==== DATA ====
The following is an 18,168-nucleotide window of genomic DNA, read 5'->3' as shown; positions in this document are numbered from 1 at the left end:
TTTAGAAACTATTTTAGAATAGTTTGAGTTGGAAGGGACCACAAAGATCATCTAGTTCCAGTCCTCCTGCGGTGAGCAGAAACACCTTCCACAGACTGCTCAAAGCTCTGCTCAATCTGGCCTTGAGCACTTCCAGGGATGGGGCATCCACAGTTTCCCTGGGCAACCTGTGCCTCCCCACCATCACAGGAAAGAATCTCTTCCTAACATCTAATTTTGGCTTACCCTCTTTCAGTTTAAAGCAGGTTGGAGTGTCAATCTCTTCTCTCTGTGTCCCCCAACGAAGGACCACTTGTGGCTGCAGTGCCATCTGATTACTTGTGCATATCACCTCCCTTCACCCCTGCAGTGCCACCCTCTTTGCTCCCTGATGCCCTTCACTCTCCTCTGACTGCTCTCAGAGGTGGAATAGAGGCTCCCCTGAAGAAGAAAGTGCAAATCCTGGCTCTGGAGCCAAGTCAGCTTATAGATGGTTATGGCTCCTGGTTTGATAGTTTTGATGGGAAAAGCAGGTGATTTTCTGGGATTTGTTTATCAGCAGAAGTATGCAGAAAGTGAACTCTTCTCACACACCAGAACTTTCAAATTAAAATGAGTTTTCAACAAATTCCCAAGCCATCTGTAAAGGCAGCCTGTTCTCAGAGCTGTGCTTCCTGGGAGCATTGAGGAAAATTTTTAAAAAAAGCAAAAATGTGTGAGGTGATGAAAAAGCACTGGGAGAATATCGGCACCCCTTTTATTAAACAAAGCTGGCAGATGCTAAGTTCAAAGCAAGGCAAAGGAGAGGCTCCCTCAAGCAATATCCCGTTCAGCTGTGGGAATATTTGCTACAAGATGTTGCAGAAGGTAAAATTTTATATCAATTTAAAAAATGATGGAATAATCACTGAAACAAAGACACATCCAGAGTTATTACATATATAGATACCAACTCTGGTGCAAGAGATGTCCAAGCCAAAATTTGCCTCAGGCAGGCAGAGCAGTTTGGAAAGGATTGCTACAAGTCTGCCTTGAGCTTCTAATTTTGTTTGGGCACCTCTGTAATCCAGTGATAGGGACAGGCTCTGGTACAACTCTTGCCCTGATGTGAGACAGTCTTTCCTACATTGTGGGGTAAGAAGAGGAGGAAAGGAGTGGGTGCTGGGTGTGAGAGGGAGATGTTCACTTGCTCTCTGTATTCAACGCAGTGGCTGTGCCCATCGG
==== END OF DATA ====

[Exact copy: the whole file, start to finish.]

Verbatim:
The following is an 18,168-nucleotide window of genomic DNA, read 5'->3' as shown; positions in this document are numbered from 1 at the left end:
TTTAGAAACTATTTTAGAATAGTTTGAGTTGGAAGGGACCACAAAGATCATCTAGTTCCAGTCCTCCTGCGGTGAGCAGAAACACCTTCCACAGACTGCTCAAAGCTCTGCTCAATCTGGCCTTGAGCACTTCCAGGGATGGGGCATCCACAGTTTCCCTGGGCAACCTGTGCCTCCCCACCATCACAGGAAAGAATCTCTTCCTAACATCTAATTTTGGCTTACCCTCTTTCAGTTTAAAGCAGGTTGGAGTGTCAATCTCTTCTCTCTGTGTCCCCCAACGAAGGACCACTTGTGGCTGCAGTGCCATCTGATTACTTGTGCATATCACCTCCCTTCACCCCTGCAGTGCCACCCTCTTTGCTCCCTGATGCCCTTCACTCTCCTCTGACTGCTCTCAGAGGTGGAATAGAGGCTCCCCTGAAGAAGAAAGTGCAAATCCTGGCTCTGGAGCCAAGTCAGCTTATAGATGGTTATGGCTCCTGGTTTGATAGTTTTGATGGGAAAAGCAGGTGATTTTCTGGGATTTGTTTATCAGCAGAAGTATGCAGAAAGTGAACTCTTCTCACACACCAGAACTTTCAAATTAAAATGAGTTTTCAACAAATTCCCAAGCCATCTGTAAAGGCAGCCTGTTCTCAGAGCTGTGCTTCCTGGGAGCATTGAGGAAAATTTTTAAAAAAAGCAAAAATGTGTGAGGTGATGAAAAAGCACTGGGAGAATATCGGCACCCCTTTTATTAAACAAAGCTGGCAGATGCTAAGTTCAAAGCAAGGCAAAGGAGAGGCTCCCTCAAGCAATATCCCGTTCAGCTGTGGGAATATTTGCTACAAGATGTTGCAGAAGGTAAAATTTTATATCAATTTAAAAAATGATGGAATAATCACTGAAACAAAGACACATCCAGAGTTATTACATATATAGATACCAACTCTGGTGCAAGAGATGTCCAAGCCAAAATTTGCCTCAGGCAGGCAGAGCAGTTTGGAAAGGATTGCTACAAGTCTGCCTTGAGCTTCTAATTTTGTTTGGGCACCTCTGTAATCCAGTGATAGGGACAGGCTCTGGTACAACTCTTGCCCTGATGTGAGACAGTCTTTCCTACATTGTGGGGTAAGAAGAGGAGGAAAGGAGTGGGTGCTGGGTGTGAGAGGGAGATGTTCACTTGCTCTCTGTATTCAACGCAGTGGCTGTGCCCATCGG